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Parliament Case Study:

Westminster Hall

Westminster Hall

Secondary Chamber to the House of Commons

Juliet Taylor was asked to transform the old House of Commons Grand Committee Room into a new ‘Non-confrontational’ secondary Chamber to the House of Commons chamber by Tony Blair’s Government. To research this Juliet met with the Commons Modernisation Committee and also took a brief from a team of Australian Parliamentary officials who had flown over specially to advise on the proposed new Chamber, which already part of the Australian government system.  After receiving the brief Juliet proposed designs for an unprecedented semi-circular seating plan.  In Westminster the chambers were adversarial, and the UK Parliament had not sat in a European style ‘hemi-cycle’ since Cromwell’s time, before the new Palace of Westminster was built.  Juliet presented her proposals to the Commons Modernisation Committee with full scale mock-up plans, sketches and a mock-up of the committee tables and answered Members questions.  The new layout was debated in the main Chamber and the plan was passed by the Government, and Juliet’s plans for the layout were recorded in ‘Hansard’ the government written record, and Project given the go ahead.

Sketch proposal of the Semi-Circular non-confrontational Chamber for presentation to the Commons Modernisation Committee.

Sketch proposal of the Semi-Circular non-confrontational Chamber for presentation to the Commons Modernisation Committee.


Juliet was appointed Project Interior Designer for implementing this scheme which is part of the £2 million refurbishment of the Grand Committee Room. Juliet controlled all the planning, design and procurement of the new semi-circular furniture, made in Shipley Yorkshire to Juliet’s designs and to a tight budget. Juliet also carried out the restoration of the Portcullis chairs, had new Pugin designed Wilton carpets woven and fitted and curtains remodeled. Juliet designed new officials podiums and desks and worked closely with Parliament TV, Audio and IT teams siting camera positions and designing sound control boxes. Juliet also provided the on-site Interior Design instruction to the Main Contractors and drew out, on site, all the final, complicated positions of the Audio and ICT floor boxes herself . The project was completed on time and to budget.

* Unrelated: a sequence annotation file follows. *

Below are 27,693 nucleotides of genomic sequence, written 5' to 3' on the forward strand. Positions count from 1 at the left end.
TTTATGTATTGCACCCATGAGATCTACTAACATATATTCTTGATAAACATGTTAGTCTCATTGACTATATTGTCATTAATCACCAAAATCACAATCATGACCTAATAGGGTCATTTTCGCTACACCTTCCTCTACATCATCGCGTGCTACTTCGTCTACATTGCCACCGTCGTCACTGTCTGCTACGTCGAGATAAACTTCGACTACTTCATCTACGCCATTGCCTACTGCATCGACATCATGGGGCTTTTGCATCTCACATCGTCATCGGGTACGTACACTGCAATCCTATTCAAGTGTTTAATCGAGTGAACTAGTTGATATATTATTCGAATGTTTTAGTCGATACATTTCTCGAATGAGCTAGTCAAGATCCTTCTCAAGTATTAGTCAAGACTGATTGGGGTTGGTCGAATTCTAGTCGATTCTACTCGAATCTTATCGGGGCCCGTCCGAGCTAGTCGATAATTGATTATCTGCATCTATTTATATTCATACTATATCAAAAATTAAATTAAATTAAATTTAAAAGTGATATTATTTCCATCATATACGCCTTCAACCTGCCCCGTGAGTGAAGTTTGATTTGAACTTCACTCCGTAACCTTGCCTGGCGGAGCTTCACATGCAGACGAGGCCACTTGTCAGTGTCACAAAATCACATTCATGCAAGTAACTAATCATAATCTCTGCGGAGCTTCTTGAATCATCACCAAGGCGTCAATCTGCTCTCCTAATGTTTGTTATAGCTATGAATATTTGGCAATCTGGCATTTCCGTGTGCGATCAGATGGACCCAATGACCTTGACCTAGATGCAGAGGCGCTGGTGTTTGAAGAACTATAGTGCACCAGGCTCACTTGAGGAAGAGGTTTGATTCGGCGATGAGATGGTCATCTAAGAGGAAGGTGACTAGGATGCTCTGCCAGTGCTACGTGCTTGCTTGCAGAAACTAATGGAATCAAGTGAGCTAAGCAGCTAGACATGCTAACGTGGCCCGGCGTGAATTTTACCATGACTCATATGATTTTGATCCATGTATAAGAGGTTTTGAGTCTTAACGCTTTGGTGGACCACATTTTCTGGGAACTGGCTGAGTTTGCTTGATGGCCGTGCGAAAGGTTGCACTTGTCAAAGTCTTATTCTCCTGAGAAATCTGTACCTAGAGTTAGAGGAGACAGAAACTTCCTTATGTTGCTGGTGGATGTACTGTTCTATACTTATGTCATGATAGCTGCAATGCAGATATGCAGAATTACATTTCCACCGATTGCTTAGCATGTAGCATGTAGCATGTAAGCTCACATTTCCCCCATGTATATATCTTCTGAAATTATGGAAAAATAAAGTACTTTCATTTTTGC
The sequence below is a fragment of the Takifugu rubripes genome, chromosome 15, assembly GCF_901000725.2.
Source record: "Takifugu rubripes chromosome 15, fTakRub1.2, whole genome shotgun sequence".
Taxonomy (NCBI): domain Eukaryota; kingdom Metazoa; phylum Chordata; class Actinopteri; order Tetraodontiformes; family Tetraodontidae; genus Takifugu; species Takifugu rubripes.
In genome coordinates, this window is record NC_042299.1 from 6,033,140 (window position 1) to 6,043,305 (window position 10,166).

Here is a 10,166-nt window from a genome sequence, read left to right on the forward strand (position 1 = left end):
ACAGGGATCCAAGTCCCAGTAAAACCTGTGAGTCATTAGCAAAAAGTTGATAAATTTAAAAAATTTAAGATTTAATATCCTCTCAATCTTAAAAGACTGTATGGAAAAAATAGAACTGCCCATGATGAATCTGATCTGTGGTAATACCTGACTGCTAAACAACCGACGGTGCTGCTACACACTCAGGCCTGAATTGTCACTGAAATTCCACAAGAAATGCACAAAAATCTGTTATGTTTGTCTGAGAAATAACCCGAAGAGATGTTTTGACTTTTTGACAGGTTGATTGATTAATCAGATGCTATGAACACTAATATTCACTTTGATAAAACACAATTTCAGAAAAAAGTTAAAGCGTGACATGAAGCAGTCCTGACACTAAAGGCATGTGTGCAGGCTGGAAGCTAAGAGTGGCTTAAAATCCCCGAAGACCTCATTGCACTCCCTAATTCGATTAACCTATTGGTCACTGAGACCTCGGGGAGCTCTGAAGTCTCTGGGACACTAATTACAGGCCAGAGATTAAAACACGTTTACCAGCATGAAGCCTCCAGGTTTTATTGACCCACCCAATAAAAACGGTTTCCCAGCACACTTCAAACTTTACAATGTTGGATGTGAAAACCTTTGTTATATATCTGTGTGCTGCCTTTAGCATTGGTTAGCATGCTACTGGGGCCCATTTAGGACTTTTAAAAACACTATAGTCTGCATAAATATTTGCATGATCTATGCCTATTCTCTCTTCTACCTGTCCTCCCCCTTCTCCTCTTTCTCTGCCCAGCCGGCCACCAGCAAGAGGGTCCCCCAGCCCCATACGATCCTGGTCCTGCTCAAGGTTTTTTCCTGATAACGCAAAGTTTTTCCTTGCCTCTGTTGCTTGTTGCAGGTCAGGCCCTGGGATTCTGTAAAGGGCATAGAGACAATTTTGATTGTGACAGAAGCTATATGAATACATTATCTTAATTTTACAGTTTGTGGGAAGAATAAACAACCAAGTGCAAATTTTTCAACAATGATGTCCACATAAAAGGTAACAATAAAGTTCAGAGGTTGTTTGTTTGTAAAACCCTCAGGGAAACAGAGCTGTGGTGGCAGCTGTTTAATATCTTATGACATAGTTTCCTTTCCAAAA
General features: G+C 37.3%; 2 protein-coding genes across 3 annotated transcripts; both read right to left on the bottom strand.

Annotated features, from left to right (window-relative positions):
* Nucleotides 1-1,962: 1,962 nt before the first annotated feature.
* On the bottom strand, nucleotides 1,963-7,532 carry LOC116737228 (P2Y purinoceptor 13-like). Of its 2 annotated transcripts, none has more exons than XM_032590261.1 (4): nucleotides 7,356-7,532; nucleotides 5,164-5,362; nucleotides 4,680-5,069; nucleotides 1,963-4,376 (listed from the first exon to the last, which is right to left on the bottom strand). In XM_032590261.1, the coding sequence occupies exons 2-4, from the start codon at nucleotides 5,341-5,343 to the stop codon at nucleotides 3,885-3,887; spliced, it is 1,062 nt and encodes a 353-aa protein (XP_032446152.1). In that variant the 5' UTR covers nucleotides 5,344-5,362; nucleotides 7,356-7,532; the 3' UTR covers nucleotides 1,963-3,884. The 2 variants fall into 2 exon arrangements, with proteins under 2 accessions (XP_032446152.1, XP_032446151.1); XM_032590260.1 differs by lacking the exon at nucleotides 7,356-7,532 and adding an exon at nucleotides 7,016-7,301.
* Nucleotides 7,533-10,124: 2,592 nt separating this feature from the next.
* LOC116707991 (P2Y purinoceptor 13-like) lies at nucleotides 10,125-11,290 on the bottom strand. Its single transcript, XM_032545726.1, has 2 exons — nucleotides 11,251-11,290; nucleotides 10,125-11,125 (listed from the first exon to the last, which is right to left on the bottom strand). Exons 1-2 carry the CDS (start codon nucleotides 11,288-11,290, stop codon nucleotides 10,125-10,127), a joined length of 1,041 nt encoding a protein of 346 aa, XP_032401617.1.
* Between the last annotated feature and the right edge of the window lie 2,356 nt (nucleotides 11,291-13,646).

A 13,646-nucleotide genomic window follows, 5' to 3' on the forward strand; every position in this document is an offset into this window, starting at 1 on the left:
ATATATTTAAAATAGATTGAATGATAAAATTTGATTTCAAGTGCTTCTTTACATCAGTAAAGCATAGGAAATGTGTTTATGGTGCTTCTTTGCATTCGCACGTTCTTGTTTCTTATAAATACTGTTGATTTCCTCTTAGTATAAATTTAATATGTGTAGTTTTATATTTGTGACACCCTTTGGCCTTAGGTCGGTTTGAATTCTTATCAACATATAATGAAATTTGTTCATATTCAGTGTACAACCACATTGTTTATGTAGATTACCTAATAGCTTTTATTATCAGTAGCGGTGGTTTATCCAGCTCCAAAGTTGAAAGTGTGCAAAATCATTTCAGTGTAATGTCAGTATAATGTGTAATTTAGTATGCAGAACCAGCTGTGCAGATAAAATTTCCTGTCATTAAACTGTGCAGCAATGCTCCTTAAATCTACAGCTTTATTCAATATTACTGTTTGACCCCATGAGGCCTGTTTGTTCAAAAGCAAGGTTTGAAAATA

The finished Westminster Hall Chamber

westmnister hall chnmber copy.jpg

Testimonial from Sir Michael Cummins

"I have known Ms Taylor’s design and planning work within the Palace of Westminster for many years. She has consistently given excellent support to the Palace Works organisation in a wide range of undertakings. I can particularly commend her for her concept and design work on the Westminster Hall Chamber - the Secondary Chamber of the House - which was initiated in 1999.

Ms Taylor was responsible for the concept of the completely new chamber containing semi circular or hemi-cycle seating which the Modernisation Committee of the House chose to implement in 1999. To gain approval for the layout she compiled a presentation and created a full size “mock up” to show the all-party Committee. The layout was discussed in a full de- bate of the House and her plans were printed in Hansard - the Official Report. Once the plan was approved, Ms Taylor acted as the Project Interior Designer, in close association with the Works Directorate, to produce bespoke table designs and designs and drawings to implement all furnishing modifications in order to modify a large committee room so that a Second Chamber could be established. Throughout the project she liaised closely with the Modernisation Committee, the Serjeant at Arms, Clerks, Hansard and television and sound staff in order to ensure the required specifications for the new chamber were met. Subsequently Ms Taylor has managed various amendments to the shape and layout of the Chamber resulting from Members’ experiences and recommendations.

 The whole Second Chamber Project owes much to the skill and dedication of Ms Taylor and the House much appreciates her contribution to its success"

— Sir Michael Cummins,  Serjeant at Arms of The House of Commons 2000-04

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